Hamari Adhuri Kahani Reviews
It purports to be an unusual triangle, and perhaps on paper, it may have come off as one. But this is a shockingly empty film, with the entire cast desperately ‘acting away’, and not one sentiment that feels real. Given his early track-record of creating engaging drama, Mohit Suri should have made a full meal of the film, but his material defeats him: it is not only half done, it’s also not well begun.
...a film where three fine actors all play idiots. The film is a dreadful drag, with godawful dialogue.
...is mostly dependent on its lead actors and they’ve done a satisfactory job. It’s one of those films which reveals its latent potential and then fails to capitalise on it. Hamari Adhuri Kahani is watchable, but it is not likely to ignite a passionate fire in your heart.
The film is largely a run-down version of the other films that have drawn from the lives of the Bhatts, but it in the last five minutes, director Mohit Suri surprises you with a coherent and dramatic conclusion that strings together stray pieces of the story to form a clear, pretty picture. Too bad the only good part lasts for not more than three minutes, but for its worth, it does give a fitting closure to what seems unfinished business, as the title suggests.
Director Mohit Suri's Hamari Adhuri Kahani is an anachronistic, tragic romance that touches an emotional chord, yet, makes you dismiss it as a regressive piece of art. The direction appears confused, with a present-day setting, while the treatment of the plot and characters belong to a bygone era.
HAK's moments come from its lead cast who pitch in their best for the most part. The music is a soothing balm. Suri should know that even cinema Goliaths cannot rise above the written word.
The message to Suri is simple. Lose the metaphors. Kill the background score. Go easy on the explanations. Cut your script by half. And most importantly, trust your audience’s intelligence and their ability to digest modern notions of emancipation and gender equality without building a ridiculously elaborate case for it.
What was Vidya Balan thinking when she agreed to play a distressed, self-sacrificial, traditional wife making the most foolish choices for herself? How is it possible to waste Rajkummar Rao's talents? Why does Emraan Hashmi, who here is a rich hotelier and ahem India's most eligible bachelor, look so jaded and blank? Where is this gorgeous lily field in Bastar, Chattisgarh?
...is un-settlingly boring and far from anything that can be termed as timeless romance.
...is definitely very 'adhuri' on entertainment value and can be skipped.
...supposedly based on the lives of Mahesh Bhatt’s parents, offers the most harrowing times at the cinema. We don’t know for sure what exactly happened to the people in real life, whether they actually suffered so much, but with this film, the audience certainly has. It is the kind of cinema that might prompt a teetotaler to go out and have a peg – a Patiala preferably.
Love triangles are not terribly original. And bad dialogue never helped any film. HAK is guilty on both counts. The only reason one would get through the two hours of this film is on the efforts of the actors or by praising the idea of themes dealing with love and the fallible nature of people. Not too much on offer for a big ticket movie.
At the heart of the plot is a good story, but in presenting it on celluloid Mohit Suri bungles. The plot is forgotten and all the flaws take the cake. There are instances which leave you wondering how a director can take an actor of Vidya Balan's stature and make her do the things he did. I mean, there are some really silly situations and weak emotional moments which fall flat. Vidya tries real hard, but even she cannot resurrect the situation which is so poorly written.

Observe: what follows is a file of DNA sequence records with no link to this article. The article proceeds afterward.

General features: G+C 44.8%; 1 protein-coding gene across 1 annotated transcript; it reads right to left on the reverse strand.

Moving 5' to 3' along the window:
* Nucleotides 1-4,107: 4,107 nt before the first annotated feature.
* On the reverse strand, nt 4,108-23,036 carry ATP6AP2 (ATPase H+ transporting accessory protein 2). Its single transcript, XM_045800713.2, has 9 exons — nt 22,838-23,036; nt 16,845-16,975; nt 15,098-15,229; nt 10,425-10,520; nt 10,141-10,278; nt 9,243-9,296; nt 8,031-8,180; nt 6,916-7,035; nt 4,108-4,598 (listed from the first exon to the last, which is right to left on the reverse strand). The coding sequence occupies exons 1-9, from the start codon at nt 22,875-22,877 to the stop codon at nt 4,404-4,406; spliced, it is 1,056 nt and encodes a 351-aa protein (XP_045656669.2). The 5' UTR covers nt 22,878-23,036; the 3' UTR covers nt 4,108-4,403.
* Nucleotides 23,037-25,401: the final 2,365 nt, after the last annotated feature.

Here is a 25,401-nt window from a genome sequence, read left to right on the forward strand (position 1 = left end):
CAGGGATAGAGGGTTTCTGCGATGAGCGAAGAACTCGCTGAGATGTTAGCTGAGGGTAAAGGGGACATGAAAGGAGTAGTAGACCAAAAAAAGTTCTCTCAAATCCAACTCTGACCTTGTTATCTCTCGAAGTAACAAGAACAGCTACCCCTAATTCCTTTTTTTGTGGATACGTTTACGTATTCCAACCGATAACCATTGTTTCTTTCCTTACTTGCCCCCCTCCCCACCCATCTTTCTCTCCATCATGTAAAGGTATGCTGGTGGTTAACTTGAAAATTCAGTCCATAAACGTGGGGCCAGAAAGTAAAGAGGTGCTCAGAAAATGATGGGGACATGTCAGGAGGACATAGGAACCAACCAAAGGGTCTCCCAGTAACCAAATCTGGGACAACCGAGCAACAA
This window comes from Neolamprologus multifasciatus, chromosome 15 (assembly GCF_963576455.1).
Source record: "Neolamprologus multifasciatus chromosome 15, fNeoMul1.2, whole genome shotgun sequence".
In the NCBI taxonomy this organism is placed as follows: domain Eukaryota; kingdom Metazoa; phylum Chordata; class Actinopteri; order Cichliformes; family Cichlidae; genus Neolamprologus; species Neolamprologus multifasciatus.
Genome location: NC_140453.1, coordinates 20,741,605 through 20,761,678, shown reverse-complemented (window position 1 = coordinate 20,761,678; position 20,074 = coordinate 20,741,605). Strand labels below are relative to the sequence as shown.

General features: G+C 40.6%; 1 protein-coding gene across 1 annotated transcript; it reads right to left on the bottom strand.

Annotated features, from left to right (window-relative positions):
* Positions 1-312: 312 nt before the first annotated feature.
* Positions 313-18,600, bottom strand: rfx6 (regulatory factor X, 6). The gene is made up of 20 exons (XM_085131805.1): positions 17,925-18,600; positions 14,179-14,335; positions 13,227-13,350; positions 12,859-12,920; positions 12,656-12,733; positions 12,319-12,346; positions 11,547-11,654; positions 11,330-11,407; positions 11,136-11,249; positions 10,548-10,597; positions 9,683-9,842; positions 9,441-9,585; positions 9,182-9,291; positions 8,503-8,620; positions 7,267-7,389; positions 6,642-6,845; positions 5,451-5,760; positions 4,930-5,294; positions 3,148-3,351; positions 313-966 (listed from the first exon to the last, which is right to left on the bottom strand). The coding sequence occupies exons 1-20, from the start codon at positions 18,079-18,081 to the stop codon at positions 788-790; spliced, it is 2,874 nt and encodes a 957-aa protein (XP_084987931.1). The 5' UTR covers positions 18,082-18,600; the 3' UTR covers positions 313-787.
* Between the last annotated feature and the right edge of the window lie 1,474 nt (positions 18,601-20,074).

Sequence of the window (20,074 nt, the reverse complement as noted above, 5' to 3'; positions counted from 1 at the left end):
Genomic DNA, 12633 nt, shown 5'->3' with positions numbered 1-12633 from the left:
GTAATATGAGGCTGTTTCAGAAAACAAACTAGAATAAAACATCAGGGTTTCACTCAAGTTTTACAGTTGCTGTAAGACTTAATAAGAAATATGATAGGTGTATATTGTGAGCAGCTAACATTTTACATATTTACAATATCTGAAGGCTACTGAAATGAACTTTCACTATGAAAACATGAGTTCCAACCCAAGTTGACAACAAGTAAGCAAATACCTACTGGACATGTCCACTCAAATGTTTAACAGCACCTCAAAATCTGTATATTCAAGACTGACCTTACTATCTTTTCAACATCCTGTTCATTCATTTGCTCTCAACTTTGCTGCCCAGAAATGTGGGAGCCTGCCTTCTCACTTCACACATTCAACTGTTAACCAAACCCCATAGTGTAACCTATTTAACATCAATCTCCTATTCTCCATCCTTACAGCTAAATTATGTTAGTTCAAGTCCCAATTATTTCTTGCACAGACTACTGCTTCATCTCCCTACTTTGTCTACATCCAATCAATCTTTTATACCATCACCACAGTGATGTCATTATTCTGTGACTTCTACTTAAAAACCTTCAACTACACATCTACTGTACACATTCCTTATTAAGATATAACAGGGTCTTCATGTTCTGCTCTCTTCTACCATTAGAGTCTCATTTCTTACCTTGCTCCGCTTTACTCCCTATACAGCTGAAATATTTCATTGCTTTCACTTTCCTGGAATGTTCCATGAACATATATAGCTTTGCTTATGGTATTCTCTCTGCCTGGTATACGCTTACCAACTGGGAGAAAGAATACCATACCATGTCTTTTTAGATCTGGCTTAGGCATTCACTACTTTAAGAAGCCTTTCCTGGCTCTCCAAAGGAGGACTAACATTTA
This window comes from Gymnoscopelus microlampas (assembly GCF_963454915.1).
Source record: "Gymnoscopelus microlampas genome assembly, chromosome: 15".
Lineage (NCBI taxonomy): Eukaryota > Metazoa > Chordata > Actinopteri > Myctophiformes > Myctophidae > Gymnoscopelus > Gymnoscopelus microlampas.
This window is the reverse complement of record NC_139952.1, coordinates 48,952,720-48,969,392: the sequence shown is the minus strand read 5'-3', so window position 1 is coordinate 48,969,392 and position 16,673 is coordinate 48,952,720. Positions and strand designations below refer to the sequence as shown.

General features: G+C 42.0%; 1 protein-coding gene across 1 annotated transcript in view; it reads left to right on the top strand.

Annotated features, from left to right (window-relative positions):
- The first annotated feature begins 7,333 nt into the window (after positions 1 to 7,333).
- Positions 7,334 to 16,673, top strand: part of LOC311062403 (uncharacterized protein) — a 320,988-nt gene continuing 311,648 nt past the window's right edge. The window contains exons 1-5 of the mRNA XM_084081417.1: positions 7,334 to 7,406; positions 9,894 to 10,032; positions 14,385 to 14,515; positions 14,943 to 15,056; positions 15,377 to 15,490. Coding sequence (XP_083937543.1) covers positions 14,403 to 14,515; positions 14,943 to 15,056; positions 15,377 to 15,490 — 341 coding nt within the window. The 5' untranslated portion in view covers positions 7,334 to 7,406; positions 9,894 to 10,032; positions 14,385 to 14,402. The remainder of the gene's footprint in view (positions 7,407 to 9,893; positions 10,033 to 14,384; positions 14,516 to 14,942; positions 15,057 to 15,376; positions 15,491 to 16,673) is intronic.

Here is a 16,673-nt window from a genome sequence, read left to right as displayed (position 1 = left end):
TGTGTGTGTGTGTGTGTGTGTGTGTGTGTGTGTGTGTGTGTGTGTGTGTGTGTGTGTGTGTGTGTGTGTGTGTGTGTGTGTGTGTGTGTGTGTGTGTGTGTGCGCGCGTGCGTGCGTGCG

'Hamari...' is a ham-fest that wallows in the kind of melodrama that Hindi cinema left behind a while ago, only shot with such lens flare much wow. It is difficult to see actors of Balan and Rao's stature plod through a script that's this clichéd and take it seriously, resulting in career-worst performances from both of them.
With a protagonist so out of sync with the time and age she lives in, dialogues (Shagufta Rafiq), which seemed to belong to some other bygone era and somehow strayed into 2015, forced intensity and a story defying logic, this film is a disappointment.
There are bad films. Then there are bad films masquerading as works of art. Hamari Adhuri Kahani exposes Mohit Suri to be a shallow and superficial director who scratches the glossy surface of living-room relationships to reveal more of the creator’s own spiritual emptiness rather than the angst of his troubled characters.
Audience Reviews for Hamari Adhuri Kahani
Hamari Adhuri Kahani is a romantic drama film directed by Mohit Suri and produced by Mahesh Bhatt. It is said that this film is inspired from the story of Mahesh Bhatt’s parents and stepmother. As the name says, it is about a love story not getting to its desired destination. Although almost all the reviews for this movie are very disappointing, I watched the movie with altogether a different lens. I understand that films are a media of entertainment. I also believe that entertainment can have different meanings and dimensions to different people, which could be romance, humour, story, screenplay, message, social cause, execution of the plot etc. I found this movie to be very high on the quotient of one of the most beautiful emotion i.e. love. Love is one theme which has driven many stories of great films, be it romantic love, or the love of parent-children, siblings, family members, friends etc. Any thought of love uplifts the vibration of the universe. It is being said that love is the energizing elixir of the universe, the cause and effect of all harmonies. Hamari Adhuri Kahani has a very simple plot, which explores the romance and the commitment attached to it. Nothing could be more beautiful than love since love is the essence. The fragrance of love is mesmerizing. On the other hand, nothing could be worse than being apart for people who are in love. This movie does talk of love, where people in love are ready to even move away from their love for its own sake. Yes, it is true that this movie has hardly any scene which would make you sit and laugh, but intense emotions are handled and presented very beautifully.